Patience is a Virtue

I don't know about you, but patience is not one of my strong points.

I hate waiting in line at the shops.

I hate waiting for Rebecca Wilson to say something remotely intelligent.

But more importantly, I hate waiting to see my beloved Canberra Raiders hold up the Telstra Premiership trophy at season's end once again.

By the looks of things, I could be waiting a while.

Most Raiders fans are of the opinion that Raiders management should do something drastic to turn this club around, including recruiting some of the biggest names in the game. While every Raiders fan on the planet would drool at the prospect of snaring some high quality forwards such as Willie Mason, Jason Cayless and/or Luke Bailey, it's just not going to happen, for several reasons.

I don't live in Canberra, but to be honest, it's not the most interesting of places. For someone like Willie Mason who absolutely loves the Sydney nightlife, there is little to no chance that he'd move shop to a more quiet and suburban Canberra lifestyle.

Oh, and not to mention that for Big Willie there's not as many taxi's in Canberra, but I digress.

Why else would a high-profile player come to Canberra? It's not like we're an out of Sydney team like Newcastle or Brisbane where we have big stars like Andrew Johns or Darren Lockyer that players want to play with. It certainly wouldn't be for the representative opportunities, because we haven't had that many. I don't see a player thinking "Hm... I might go to Canberra to enhance my representative career!" because after all, we're not the Roosters...

The only way we'd be able to attract top-line players to the Raiders is by luring them with a hefty bank cheque. At the moment, even that's not possible.

Earlier this week, Raiders Chief Executive Simon Hawkins stated that the club's current focus was to upgrade existing contracts to Raiders youngsters coming through the ranks, rather than actually purchasing any top names for season 2006. Michael Weyman, Phil Graham, Marshall Chalk, Kris Kahler and Terry Campese are just a few who must be re-signed after 2006 to ensure future success of the club, as every one of the aforementioned players have the ability to be a part of a premiership winning side.

This is the dilemma that faces every single club in the NRL today.

Do you go with the quick fix by buying established premiership winning players at the expense of keeping some future prospects? Or, do you try to be patient by investing faith in these juniors who could be stars for years to come?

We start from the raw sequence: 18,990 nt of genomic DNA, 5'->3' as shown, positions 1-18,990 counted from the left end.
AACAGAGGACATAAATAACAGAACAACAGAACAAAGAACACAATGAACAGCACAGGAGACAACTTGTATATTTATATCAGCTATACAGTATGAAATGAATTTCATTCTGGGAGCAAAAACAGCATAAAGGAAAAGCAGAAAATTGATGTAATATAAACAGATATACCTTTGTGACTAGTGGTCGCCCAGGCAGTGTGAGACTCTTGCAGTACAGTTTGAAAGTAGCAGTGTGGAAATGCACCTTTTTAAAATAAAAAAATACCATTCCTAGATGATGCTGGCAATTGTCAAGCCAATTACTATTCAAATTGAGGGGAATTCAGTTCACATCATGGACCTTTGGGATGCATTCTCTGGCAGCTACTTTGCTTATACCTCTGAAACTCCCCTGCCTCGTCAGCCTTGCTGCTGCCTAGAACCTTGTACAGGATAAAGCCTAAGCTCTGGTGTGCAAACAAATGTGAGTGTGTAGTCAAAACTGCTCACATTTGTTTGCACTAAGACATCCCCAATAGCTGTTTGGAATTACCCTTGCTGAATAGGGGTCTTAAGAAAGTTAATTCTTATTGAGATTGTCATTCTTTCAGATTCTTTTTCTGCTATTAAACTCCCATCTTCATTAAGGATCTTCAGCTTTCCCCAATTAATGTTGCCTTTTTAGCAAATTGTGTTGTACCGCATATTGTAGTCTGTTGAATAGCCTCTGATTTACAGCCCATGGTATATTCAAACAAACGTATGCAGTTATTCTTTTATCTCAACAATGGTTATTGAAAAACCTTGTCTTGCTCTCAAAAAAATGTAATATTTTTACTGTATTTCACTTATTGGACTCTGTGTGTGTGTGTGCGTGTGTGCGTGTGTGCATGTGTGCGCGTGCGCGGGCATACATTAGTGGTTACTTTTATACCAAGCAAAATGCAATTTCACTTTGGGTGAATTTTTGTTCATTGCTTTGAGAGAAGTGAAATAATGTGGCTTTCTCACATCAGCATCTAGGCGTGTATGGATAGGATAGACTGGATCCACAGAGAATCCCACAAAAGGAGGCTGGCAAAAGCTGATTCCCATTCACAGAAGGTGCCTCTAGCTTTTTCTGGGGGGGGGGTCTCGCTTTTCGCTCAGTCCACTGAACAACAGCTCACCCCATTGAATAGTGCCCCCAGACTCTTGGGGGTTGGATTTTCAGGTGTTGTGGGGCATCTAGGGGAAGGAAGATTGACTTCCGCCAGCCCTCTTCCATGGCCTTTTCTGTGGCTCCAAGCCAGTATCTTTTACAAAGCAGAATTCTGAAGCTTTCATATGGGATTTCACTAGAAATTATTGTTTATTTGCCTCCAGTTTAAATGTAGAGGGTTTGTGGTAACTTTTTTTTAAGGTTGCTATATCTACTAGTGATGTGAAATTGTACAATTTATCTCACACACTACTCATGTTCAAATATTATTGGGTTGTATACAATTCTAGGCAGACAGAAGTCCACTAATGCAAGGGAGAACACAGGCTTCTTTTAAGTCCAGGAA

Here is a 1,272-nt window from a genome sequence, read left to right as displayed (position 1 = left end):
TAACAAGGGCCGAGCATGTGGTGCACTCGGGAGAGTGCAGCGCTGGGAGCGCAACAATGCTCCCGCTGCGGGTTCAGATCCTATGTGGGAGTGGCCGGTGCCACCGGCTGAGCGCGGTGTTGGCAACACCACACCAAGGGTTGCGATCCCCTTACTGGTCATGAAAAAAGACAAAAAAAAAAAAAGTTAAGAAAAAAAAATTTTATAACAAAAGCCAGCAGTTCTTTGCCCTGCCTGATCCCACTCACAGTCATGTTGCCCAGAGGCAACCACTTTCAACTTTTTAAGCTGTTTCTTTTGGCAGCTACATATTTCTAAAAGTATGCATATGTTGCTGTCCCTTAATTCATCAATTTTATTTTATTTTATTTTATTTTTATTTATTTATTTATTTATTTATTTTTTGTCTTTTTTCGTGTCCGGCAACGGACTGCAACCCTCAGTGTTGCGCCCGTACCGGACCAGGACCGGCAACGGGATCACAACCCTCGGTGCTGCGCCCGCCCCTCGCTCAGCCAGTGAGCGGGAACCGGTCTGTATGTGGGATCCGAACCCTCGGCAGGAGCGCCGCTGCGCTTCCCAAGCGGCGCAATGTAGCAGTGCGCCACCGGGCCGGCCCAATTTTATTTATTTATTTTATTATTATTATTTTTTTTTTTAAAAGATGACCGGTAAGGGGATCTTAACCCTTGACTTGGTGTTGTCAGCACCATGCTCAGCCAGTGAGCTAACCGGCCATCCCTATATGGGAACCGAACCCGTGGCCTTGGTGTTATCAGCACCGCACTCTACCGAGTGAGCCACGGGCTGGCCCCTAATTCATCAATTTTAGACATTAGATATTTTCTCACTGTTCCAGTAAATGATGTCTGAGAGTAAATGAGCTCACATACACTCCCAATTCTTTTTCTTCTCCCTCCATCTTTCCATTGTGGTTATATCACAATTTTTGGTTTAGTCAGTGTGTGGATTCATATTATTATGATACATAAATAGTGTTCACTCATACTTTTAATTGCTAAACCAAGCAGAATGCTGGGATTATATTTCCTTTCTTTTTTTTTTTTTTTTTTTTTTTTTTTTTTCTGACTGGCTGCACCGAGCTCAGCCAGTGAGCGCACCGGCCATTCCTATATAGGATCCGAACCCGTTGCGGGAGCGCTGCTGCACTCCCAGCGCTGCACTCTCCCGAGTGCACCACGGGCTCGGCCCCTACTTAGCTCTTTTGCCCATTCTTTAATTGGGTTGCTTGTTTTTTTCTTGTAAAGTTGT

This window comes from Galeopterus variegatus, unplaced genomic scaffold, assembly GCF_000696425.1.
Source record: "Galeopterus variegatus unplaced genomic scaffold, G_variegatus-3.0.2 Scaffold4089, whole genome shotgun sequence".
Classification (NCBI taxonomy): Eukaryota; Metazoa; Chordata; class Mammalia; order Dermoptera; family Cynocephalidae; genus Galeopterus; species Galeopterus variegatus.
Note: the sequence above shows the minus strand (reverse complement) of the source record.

There are some definite examples of each of these philosophies being applied.

Take Newcastle. They put most of their eggs in one basket, with the oft-injured Andrew Johns. There is no doubt that Joey Johns is the heart and soul of Newcastle, but even the staunchest Newcastle supporter had to question him being re-signed last year, especially after hardly playing any football whatsoever in the last two seasons. His salary could?ve gone towards buying some depth at the club, and after seeing the way they've struggled with injuries this year, they could have really done with that money now.

Then on the other side of the coin, there's the Bulldogs. They have bought a few big names over the years, but for the most part they've stuck to their guns and decided to develop their juniors. Sonny Bill Williams, Willie Mason and Roy Asotasi are just three great examples of a club having faith in its system, because the Dogs knew that a year like 2004 would eventually deliver them a premiership.

As a Raiders fan, it's been heartbreaking to see so much talent leave the nation's capital over the past few years - players like Ruben Wiki, Michael Monaghan, Mark McLinden and Jason Bulgarelli (wait, scratch that last one) were favourites of mine, and it would?ve been great to see all of these players stay with Canberra, but that's just a part of football.

Hopefully a repeat of Michael Monaghan - a junior in his prime, leaving the Raiders and fulfilling his potential at another club - will be prevented.

It's the exciting juniors of the club that needs to be secured, and if that means waiting longer than I had hoped for a premiership, then so be it.

At least I'll know that we will have built a premiership winning team the right way.

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